Help running simple executable on F28069 Piccolo controlSTICK

I want to benchmark the F28069 Piccolo with this simple floating-point [5x5] matrix multiplication. This code is copied from the TI benchmark sample and modified for [5x5] matrix size.

The code apparently runs for 100 iterations, but freezes at 1000 iterations and over. I would like to perform 100,000 loops.

#include <stdio.h>

#include <math.h>

 

void main(void) {

 

       int j, m, n, p;

       float m3[5][5] = { {0.0 , 0.0 , 0.0 , 0.0 , 0.0},{0.0 , 0.0 , 0.0 , 0.0 , 0.0},{0.0 , 0.0 , 0.0 , 0.0 , 0.0},{0.0 , 0.0 , 0.0 , 0.0 , 0.0},{0.0 , 0.0 , 0.0 , 0.0 , 0.0} };

       const float m1[5][5] = { {0.0001, 0.001, 0.01, 0.1, 1},{0.001, 0.01, 0.1, 1, 10},{0.01, 0.1, 1, 10, 100},{0.1, 1.0, 10, 100, 1000},{1, 10, 100, 1000, 10000} };

       const float m2[5][5] = { {0.0001, 0.001, 0.01, 0.1, 1},{0.001, 0.01, 0.1, 1, 10},{0.01, 0.1, 1, 10, 100},{0.1, 1.0, 10, 100, 1000},{1, 10, 100, 1000, 10000} };

 

       printf("Benchmark Program \n");

 

       printf("Starting \n");

 

       for(j = 0; j < 100000; j++) {

              for(m = 0; m < 5; m++) {

              for(p = 0; p < 5; p++) {

                   m3[m][p] = 0;

                   for(n = 0; n < 5; n++) {

                       m3[m][p] += m1[m][n] * m2[n][p];

                   }

               }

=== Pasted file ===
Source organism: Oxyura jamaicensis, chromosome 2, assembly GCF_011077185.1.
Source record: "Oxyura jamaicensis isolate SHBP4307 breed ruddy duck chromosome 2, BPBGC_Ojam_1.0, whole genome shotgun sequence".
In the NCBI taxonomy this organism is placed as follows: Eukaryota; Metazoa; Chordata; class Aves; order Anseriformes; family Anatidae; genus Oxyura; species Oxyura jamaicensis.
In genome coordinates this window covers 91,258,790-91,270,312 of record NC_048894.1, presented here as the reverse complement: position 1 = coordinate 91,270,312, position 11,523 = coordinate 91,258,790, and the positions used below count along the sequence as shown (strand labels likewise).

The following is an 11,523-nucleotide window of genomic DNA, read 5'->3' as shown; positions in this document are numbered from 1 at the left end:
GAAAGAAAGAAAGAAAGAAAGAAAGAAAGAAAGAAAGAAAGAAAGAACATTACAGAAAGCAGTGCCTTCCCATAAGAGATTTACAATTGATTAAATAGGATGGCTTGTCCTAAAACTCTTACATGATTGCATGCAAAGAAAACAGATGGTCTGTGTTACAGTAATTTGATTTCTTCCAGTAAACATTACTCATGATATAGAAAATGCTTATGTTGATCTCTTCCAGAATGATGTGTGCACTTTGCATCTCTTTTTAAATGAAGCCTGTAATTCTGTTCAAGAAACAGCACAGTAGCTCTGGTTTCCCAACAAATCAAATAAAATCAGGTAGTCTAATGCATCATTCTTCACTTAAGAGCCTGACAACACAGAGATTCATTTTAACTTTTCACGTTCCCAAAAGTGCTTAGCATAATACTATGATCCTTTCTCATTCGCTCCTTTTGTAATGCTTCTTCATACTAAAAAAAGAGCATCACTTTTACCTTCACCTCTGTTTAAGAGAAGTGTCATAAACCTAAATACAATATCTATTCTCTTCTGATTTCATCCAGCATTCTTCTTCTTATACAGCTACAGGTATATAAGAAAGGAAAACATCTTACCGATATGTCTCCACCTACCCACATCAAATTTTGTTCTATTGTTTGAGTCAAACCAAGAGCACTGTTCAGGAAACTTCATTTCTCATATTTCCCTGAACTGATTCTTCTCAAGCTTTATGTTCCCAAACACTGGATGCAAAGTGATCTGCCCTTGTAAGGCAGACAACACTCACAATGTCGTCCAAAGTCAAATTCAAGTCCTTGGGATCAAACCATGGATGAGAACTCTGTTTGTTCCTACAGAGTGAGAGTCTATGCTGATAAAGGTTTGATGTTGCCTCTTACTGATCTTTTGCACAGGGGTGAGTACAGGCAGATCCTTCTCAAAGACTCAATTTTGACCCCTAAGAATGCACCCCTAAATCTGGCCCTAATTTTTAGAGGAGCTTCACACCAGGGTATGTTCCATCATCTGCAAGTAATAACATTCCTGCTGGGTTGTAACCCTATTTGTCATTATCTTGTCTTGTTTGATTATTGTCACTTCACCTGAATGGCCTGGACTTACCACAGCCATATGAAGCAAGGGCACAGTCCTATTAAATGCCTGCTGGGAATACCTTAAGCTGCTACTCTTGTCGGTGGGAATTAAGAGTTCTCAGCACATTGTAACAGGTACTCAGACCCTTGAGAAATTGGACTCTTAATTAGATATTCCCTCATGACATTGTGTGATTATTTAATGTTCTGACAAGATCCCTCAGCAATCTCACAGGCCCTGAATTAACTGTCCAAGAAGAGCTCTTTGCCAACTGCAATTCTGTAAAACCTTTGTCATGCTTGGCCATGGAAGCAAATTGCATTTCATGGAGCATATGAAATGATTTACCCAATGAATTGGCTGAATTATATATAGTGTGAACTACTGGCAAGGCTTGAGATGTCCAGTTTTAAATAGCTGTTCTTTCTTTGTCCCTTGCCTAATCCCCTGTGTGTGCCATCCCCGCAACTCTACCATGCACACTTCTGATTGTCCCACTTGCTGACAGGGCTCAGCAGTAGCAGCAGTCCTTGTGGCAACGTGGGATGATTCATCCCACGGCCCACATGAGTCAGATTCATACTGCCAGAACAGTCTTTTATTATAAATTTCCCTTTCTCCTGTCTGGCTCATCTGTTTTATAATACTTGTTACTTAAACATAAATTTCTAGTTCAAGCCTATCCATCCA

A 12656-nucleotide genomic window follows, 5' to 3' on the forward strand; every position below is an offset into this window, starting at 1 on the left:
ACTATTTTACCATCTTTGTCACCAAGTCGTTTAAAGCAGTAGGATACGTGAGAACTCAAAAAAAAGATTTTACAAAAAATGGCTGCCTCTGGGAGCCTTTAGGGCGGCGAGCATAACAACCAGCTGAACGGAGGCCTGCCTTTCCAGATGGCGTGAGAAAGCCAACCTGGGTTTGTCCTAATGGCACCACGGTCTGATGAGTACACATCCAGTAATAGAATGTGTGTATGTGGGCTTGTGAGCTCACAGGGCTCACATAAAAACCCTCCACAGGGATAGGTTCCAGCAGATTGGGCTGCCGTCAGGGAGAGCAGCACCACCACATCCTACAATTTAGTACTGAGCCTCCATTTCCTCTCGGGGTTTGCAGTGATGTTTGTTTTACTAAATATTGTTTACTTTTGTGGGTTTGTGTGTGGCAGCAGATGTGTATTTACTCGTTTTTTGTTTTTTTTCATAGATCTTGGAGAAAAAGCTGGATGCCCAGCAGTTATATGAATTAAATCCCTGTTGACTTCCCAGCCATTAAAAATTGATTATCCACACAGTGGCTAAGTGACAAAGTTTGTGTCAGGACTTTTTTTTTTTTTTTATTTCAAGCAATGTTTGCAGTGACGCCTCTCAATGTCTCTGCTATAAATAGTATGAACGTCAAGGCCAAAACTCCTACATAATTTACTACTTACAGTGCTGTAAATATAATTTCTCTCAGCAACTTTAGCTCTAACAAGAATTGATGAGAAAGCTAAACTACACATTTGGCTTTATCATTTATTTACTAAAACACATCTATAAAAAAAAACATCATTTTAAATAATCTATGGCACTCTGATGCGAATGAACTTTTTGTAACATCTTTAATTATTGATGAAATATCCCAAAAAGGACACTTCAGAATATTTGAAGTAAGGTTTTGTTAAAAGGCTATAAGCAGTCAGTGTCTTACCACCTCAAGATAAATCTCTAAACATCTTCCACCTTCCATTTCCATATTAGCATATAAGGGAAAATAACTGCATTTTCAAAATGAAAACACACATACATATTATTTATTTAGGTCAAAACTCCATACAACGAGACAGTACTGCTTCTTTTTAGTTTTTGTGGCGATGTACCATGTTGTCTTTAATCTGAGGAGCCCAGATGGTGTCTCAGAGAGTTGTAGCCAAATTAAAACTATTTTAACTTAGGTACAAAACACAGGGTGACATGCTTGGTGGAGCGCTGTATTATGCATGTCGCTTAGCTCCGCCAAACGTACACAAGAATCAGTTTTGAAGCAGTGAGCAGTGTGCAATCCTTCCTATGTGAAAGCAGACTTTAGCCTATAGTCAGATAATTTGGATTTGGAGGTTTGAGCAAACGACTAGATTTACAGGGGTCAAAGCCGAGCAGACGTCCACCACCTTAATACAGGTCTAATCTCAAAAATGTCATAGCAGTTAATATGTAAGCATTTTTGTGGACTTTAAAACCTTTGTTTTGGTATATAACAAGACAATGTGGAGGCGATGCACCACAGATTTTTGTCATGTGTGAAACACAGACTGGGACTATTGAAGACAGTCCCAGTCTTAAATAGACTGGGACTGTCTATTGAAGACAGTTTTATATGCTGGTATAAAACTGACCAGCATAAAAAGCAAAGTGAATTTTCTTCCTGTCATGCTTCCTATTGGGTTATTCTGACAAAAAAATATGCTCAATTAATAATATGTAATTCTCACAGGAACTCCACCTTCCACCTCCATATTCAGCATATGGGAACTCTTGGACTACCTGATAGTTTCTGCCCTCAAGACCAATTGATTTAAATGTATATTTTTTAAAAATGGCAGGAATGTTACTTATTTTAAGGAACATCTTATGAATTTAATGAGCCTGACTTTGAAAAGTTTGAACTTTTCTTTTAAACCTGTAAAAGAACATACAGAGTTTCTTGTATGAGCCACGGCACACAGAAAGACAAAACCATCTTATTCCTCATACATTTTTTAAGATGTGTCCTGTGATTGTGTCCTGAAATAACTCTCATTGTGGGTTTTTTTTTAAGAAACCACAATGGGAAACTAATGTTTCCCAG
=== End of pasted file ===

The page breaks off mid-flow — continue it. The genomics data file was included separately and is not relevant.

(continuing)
}

       }

 

       printf("Ending \n");

}

Screenshot attached. Any comments?

  • In reply to Stephen Moore:

    CCSv5 does some wierd thing that should make running projects easier, but it some cases it breaks things.  What happened here is when you imported the CCSv4 project into CCSv5 it automatically added a linker command file for the 06x device you are using, but your project already had a linker command file.  The two files defined the same ranges in memory which is why it is complaining about overlap.  To fix this you can either remove the F2806x_RAM_BlinkingLED.cmd file or in the build properties remove the F2806x_ram_lnk.cmd file.  The fact that you changed to use the FPU run time support library didn't have any thing to do with the above errors.

    Also, I believe switching to the FPU run time support library ought to solve the speed issue.

    Regards,

    Trey

  • In reply to Trey German:

    That was the final bit. Thanks for your continued responsiveness.

    2.103 seconds for 5.94 MFLOPS. Does that sound consistent with design capability?

    I'm a little nervous about the TI CCS, but at least we now understand the hardware capabilities.